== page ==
Buying Mortgage information

Buying Real Estate? Bring Plenty of Patience if You Are Financing

I just came from a closing that almost didn’t happen because of the strict lending requirements lenders have.  Mind you, the Buyer has been under contract on a regular sale for over a month and was putting 40% down.  Last night the bank decided it needed more information on the source of his original $5,000 deposit, given back in early October.  When he provided his bank statement showing the $5,000, the latest bank statement also showed a significant deposit, a gift from his sister to help with the down payment.  This initiated a request from the lender for a letter from the sister saying it was a gift.  He got the letter, but this morning they wanted a copy of the sister’s account where the money came from.  She forwarded the statement showing the debit being made to her account.  Unfortunately for all parties involved, the sister is married and doesn’t share her husband’s last name, which lead to another request for information.  We finally closed a little before 9:00 p.m.

I have no problem with lenders tightening up their lending requirements and wanting to track the money.  I do have an issue with them doing so the day before the closing, jeopardizing the transaction, and stressing out all parties, who are usually stressed out enough on the day of a closing.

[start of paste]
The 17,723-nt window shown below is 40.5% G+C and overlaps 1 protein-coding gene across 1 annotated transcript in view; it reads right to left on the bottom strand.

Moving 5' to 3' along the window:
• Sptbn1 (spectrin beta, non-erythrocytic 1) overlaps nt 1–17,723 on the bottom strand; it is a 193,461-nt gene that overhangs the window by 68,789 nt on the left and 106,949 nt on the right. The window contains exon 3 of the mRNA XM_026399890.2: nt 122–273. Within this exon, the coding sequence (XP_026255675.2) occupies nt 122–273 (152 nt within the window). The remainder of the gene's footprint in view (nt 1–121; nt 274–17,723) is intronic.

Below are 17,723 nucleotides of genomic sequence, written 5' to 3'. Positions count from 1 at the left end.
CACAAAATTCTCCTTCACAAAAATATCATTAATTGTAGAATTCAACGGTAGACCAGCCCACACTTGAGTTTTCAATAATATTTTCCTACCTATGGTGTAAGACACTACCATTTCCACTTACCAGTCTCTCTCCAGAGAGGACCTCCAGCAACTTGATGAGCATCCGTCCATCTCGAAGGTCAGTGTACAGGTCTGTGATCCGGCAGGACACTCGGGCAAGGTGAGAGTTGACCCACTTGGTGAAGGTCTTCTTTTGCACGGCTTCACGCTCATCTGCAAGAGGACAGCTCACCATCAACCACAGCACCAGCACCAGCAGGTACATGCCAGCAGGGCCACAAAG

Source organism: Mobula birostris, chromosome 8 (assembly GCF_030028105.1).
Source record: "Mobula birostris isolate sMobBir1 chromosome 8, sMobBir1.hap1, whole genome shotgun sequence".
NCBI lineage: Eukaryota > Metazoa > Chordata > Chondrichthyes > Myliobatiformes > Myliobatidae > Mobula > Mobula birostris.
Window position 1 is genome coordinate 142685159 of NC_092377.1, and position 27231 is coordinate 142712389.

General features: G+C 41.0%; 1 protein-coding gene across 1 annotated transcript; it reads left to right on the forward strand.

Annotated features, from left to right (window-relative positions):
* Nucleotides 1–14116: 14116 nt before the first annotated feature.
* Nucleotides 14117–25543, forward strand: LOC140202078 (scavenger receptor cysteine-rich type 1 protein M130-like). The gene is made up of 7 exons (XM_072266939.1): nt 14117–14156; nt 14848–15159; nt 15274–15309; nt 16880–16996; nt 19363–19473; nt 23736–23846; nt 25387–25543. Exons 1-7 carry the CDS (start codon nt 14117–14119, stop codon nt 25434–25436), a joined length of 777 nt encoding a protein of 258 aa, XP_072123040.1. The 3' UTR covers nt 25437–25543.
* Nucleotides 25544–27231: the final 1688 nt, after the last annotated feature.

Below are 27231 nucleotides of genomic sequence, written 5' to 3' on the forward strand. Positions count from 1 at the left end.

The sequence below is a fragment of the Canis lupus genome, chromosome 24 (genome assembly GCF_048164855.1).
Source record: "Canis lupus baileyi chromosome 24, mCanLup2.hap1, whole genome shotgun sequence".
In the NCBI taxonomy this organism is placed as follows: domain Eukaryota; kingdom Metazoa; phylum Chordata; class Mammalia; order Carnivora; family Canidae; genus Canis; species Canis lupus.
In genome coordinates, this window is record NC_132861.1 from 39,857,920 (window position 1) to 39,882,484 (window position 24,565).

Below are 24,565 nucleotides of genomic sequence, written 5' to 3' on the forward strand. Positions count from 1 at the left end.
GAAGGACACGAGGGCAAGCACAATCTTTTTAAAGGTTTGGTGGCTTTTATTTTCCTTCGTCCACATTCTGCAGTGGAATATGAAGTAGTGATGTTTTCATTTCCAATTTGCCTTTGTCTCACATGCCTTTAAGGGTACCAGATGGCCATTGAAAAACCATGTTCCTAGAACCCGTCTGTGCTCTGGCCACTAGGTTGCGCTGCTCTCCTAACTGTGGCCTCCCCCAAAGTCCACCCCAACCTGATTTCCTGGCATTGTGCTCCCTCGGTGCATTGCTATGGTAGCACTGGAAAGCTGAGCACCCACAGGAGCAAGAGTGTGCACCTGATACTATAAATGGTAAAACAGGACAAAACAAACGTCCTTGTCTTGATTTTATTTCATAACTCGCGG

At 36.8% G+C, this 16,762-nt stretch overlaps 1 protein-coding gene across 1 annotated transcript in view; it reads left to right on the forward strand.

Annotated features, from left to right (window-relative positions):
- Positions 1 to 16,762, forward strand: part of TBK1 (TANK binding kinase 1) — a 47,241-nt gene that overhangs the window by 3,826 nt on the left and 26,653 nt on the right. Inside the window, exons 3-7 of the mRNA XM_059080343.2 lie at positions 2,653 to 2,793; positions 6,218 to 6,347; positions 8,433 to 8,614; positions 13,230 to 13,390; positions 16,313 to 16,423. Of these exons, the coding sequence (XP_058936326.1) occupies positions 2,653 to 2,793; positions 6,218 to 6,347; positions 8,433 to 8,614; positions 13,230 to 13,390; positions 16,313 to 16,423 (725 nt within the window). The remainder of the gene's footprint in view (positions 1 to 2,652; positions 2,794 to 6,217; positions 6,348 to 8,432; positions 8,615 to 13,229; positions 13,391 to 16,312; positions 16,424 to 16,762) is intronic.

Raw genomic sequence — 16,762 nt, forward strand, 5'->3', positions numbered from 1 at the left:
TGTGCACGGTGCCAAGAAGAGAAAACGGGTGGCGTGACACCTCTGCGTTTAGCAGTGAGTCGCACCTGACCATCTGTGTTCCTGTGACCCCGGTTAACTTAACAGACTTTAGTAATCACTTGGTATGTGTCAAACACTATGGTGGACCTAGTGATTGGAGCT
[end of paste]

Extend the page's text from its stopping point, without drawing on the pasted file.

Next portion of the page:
Moral of the story?

  • Create a paper trail of where all the money you are using for the closing is coming from and provide it to your lender or mortgage broker at least several days before the closing.
  • If you are getting money from a family member, get a gift letter to go along with it.  The letter should be specific as to where the funds are coming from and include a bank statement showing the funds.
  • Make sure the name(s )of the accounts match the name(s) in the gift letter.
  • If you are running short on time, sign an addendum for a one-two day extension for the closing and make sure all parties to the original contract sign it before the end of the contracted closing date so that you are still in contract.
  • Be patient.  Lenders are backlogged with new buyers and new regulations.